Golden Globes review: Flashy garbage, that's their thing
Why are we doing this? That's been the underlying theme of most awards shows over the past 12 months, but none more so than the 78th annual Golden Globes. Even before the recent headlines about the HFPA — its alleged corruption and shameful lack of diversity – there was a definite, "Uh, you guys sure?" vibe around the proceedings. "It's Hollywood's most glamorous night — we can wait!" quipped cohost Tina Fey in an NBC promo. Last month, Amy Poehler joked to EW about prepping to cohost the ceremony, "which the world still insists on having."
After all, the chief selling point of the Golden Globes (from a viewer standpoint, at least) has always been the show's sheer proximity. Each year, the Hollywood Foreign Press Association — a group of "around 90 international no-Black journalists" to quote tonight's monologue — lures an eclectic group of celebrities into the Beverly Hilton's 1,400-seat ballroom and crams them into tightly packed tables. Hey, it's Taylor Swift next to Warren Beatty next to Ellen DeGeneres next to Spike Lee next to Jim Carrey next to Thandie Newton next to Michael B. Jordan… and if we're lucky, they'll all get drunk!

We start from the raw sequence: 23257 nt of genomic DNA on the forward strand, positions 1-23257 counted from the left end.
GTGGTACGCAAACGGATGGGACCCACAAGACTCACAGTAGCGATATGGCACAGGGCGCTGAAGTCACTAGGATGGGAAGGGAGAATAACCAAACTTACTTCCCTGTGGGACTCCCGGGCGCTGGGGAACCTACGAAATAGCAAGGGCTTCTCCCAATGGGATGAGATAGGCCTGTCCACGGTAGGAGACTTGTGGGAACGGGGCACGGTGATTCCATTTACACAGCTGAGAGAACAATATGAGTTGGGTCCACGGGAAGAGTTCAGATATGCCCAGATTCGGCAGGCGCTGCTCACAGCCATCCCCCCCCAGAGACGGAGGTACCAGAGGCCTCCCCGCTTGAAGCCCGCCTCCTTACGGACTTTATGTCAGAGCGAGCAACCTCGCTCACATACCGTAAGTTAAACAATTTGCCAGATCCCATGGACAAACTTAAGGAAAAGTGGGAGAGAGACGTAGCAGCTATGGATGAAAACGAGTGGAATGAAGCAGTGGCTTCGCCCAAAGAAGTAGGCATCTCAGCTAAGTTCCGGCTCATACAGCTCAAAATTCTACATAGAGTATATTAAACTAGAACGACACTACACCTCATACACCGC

Obviously, there was none of that tonight, though the Globes made a valiant (if not always successful) effort to deliver some awards show glamour. The ceremony was broadcast live from two coasts — Poehler on stage at the Beverly Hilton in L.A., Fey at the Rainbow Room in New York City — with "smoking-hot first responders and essential workers" seated at socially distanced tables in both venues. If you squinted a bit, Fey and Poehler almost-not-really looked like they were on stage together, though that split-screen technology didn't help much with their toothless monologue. (More on that below.) Famous people in formal wear appeared on stage to hand out trophies — scratch that, to read the nominees and announce the winners, who floated in Zoom boxes on screens behind them. Trophies, presenter Angela Bassett informed us, will be handed out at a later date, for health and safety reasons.